That culminated in activist investor Blackwells Capital last month accusing the board of mismanagement and calling for CEO John Foley to be sacked and for the company to be put up for sale, in the belief that the collapse in its share price could make it an attractive acquisition target.

‘Remarkably, the company is on worse footing today than it was prior to the pandemic, with high fixed costs, excessive inventory, a listless strategy, dispirited employees and thousands of disgruntled shareholders,’ said the chief investment officer at Blackwells in a letter sent to the Peloton board.

While the debate over whether Peloton represents an enticing target is still ongoing, Blackwells other points remain firmly in play considering the flip-flop nature of some of Peloton’s decisions over the past year.

For example, when the decision was made to start ramping-up production in 2020 to capitalise on rising demand during lockdown, management admitted the idea of ‘overbuilding supply chain capacity’ had never been discussed by the board. A year later, Peloton warned it was having to downsize both its workforce and manufacturing because demand was tapering off at a faster pace than had ever been anticipated. Similarly, having burnt through a large chunk of its cash reserves in the last quarter, CFO Jill Woodworth said ‘we don’t see the need for any additional capital raise’ and yet two weeks later Peloton announced it was raising $1 billion by issuing new shares at $46 each. That was priced last November, and today the stock trades closer to $23 – below its $29 IPO price set when it listed in September 2019.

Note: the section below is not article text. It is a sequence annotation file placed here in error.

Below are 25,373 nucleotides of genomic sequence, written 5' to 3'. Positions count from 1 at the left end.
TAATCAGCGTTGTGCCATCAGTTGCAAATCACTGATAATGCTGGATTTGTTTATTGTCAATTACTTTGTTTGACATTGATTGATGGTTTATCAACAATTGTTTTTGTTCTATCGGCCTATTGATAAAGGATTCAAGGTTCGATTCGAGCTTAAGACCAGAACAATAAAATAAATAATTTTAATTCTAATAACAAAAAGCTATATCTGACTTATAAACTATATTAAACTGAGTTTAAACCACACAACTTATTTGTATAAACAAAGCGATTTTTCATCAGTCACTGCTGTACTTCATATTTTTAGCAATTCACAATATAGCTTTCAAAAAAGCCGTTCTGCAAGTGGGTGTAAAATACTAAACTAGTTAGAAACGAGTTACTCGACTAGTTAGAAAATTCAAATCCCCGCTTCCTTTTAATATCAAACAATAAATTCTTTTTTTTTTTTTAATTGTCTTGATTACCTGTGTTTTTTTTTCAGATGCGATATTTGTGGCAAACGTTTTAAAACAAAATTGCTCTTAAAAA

That takes us to today. Peloton clearly has a job to do in reinstalling confidence behind its prospects, although pressure from investors remains a negligible threat for the business considering its dual-class share structure means management retain ultimate control over the company. Still, this has not stopped markets reflecting their concerns through the share price.

We already know that Peloton ended December with 2.77 million connected fitness (CF) subscribers, having grown from under 2.50 million at the end of September. That disappointed markets considering Peloton had originally said it aimed to end 2021 with between 2.80 to 2.85 million subscribers.

Peloton has already provided a glimpse into what to expect when it releases second quarter earnings after releasing preliminary results last month. It said revenue will be around $1.14 billion compared to $1.06 billion the year before.

Peloton has said it will report an adjusted Ebitda loss of between $260 to $270 million. That will turn from the $116.9 million profit booked the year before and mark the third consecutive quarter where losses have ballooned sequentially.

($, millions)

Q2 2021

Q3 2021

Q4 2021

Q1 2022

Q2 2022E

CF Subscribers (000s)

1,667

2,081